Koichi Wakata, who served as the first Japanese commander of the International Space Station, returned to Earth on May 14 after completing his fourth space mission. He reached the spacecraft in November, became its 39th commander on March 9 — the first Asian to head the space station — and safely operated the spacecraft for 66 days.
We congratulate Wakata on his achievements as an astronaut. Since he first boarded Space Shuttle Endeavor as a mission specialist in January 1996, his total time in space across four space trips has amounted to 348 days, the longest for a Japanese and followed by Soichi Noguchi’s 177 days.
Wakata took part in the development of a robot arm and other equipment used in space and participated in the construction of the ISS as a robot arm operator. But apart from Wakata’s achievements, Japan needs to consider whether its participation in the ISS project has produced benefits that justify the large amount of money it has spent.
A Japanese astronaut is expected to board the ISS in 2015 and another in 2016. But the ISS is scheduled to end its operation in 2020 at the earliest.
The Japanese government has so far spent some ¥826 billion on the project and plans to use another ¥35.7 billion in fiscal 2014. Its noteworthy national financial contribution to the project is comparable to that of Europe as a whole though smaller than the United States.’
The government justifies Japan’s participation in the ISS project by saying that it has been able to use the manned spacecraft by paying just one-hundredth the cost shouldered by the U.S. Through the project, the nation has acquired technological progress that contributes to the promotion of industries, and participation by Japanese astronauts has given hope to many Japanese youths, it says.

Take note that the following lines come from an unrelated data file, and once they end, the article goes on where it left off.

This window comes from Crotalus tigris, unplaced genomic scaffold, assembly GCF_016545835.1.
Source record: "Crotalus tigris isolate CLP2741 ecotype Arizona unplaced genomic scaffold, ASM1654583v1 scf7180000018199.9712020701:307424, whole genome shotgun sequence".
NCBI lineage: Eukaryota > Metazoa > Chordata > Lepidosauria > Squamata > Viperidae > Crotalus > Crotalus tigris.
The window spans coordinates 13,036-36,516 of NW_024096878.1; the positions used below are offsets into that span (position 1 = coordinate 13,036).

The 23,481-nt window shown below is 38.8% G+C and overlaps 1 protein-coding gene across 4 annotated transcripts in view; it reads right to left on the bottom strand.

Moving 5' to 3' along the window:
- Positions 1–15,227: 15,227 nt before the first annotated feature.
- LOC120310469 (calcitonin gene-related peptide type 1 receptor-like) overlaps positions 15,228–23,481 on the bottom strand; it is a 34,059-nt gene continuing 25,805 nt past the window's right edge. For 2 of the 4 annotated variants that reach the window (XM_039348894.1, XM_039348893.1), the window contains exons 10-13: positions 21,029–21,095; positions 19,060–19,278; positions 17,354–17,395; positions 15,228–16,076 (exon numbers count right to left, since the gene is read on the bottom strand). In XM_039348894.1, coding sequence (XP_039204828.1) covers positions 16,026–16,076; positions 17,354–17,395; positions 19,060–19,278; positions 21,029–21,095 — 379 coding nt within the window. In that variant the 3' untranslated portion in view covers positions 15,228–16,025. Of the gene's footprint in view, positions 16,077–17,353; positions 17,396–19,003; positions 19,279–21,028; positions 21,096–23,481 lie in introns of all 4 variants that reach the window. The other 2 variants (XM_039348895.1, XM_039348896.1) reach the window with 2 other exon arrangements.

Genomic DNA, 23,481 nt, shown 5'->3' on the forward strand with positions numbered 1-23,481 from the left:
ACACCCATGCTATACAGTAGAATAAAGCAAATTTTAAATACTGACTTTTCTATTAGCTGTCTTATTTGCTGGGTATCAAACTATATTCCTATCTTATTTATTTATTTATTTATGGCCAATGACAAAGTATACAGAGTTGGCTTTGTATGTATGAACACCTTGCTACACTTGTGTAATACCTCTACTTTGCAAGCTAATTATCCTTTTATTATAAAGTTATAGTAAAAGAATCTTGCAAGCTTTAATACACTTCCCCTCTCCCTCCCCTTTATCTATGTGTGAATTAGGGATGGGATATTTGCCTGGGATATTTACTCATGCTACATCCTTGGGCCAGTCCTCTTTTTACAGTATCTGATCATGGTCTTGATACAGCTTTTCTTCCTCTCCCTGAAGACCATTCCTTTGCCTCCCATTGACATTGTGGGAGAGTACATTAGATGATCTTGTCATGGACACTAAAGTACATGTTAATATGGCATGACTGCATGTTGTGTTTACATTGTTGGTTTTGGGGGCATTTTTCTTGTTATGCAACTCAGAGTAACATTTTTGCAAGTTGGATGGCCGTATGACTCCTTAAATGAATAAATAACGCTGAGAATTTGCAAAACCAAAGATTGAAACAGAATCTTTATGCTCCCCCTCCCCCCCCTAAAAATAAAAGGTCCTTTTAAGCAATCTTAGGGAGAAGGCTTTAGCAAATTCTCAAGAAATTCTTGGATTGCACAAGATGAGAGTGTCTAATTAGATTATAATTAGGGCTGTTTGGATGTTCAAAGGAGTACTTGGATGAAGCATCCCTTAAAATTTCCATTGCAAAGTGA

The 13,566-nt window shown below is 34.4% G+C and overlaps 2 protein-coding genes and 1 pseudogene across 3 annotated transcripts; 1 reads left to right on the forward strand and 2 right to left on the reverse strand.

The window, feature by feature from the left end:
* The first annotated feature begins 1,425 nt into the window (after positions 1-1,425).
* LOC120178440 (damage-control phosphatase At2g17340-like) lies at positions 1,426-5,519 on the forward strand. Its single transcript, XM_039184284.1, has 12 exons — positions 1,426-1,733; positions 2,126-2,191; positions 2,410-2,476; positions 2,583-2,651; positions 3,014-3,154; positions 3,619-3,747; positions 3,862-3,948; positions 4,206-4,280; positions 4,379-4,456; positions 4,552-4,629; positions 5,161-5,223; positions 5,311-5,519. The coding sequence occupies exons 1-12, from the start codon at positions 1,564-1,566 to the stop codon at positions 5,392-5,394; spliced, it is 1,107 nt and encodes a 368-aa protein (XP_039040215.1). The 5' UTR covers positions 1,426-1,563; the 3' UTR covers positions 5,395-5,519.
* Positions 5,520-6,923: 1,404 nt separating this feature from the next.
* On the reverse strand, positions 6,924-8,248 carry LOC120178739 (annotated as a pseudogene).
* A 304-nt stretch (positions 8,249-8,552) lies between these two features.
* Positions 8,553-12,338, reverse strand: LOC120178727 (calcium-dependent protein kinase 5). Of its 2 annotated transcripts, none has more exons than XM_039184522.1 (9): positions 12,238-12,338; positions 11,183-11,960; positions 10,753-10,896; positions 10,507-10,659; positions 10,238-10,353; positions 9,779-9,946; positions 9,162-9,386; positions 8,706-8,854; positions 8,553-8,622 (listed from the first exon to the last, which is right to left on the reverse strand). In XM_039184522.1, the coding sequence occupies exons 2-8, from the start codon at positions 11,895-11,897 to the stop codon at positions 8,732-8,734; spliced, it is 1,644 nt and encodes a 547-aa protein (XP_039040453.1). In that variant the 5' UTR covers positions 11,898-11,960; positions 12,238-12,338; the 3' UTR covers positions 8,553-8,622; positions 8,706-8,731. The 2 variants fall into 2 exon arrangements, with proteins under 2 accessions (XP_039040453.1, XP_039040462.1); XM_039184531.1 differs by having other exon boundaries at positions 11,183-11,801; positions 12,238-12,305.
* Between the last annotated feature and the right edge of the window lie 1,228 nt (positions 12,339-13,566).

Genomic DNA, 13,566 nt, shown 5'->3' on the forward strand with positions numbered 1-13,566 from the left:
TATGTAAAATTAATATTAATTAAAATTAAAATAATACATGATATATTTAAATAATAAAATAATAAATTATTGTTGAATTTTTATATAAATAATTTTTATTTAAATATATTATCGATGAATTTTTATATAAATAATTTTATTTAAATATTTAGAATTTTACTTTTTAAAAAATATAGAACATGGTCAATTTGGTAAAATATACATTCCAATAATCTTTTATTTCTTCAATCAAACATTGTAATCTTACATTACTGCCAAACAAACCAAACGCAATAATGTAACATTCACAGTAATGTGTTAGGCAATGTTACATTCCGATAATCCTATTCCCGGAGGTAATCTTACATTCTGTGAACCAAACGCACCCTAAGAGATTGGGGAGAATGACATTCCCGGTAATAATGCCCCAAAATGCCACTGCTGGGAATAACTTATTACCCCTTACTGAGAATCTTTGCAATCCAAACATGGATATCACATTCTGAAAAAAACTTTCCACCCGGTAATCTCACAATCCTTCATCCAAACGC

But attention also needs be paid to the critical view of some regarding manned space flights like the ISS project. At a dark- energy workshop at the Space Telescope Science Institute in Baltimore in September 2007, Steven Weinberg, a particle physicist at the University of Texas and a co-recipient of the 1979 Nobel Prize in physics, said: “The International Space Station is an orbital turkey. No important science has come out of it. I could almost say no science has come out of it.
“And I would go beyond that and say that the whole manned spaceflight program, which is so enormously expensive, has produced nothing of scientific value.”
For example, manned space flight was used to repair the Hubble Telescope, which was carried into orbit by a Space Shuttle in 1990. Although Hubble succeeded in shedding light on the age and expansion of space, it might have accomplished more at far lower costs if it had been placed in an orbit much farther away from Earth, and thus more suitable for space observation, as a throwaway space probe.
Sending unmanned space probes to Mars multiple times would also be less costly, result in more technological and scientific achievements, and contribute more to advancement of industries than sending a manned spacecraft to the planet.
We should recall how much the Hayabusa unmanned space probe accomplished in studying an asteroid. Hayabusa, launched in May 2003, brought sample material from asteroid 25143 Itokawa to Earth in June 2010 at a cost of only about ¥20 billion. As budget pressures strengthen, Japan’s experts and taxpayers should seriously consider what approach will best serve its needs for space observation and exploration. The discussions should not be left to bureaucrats and politicians.
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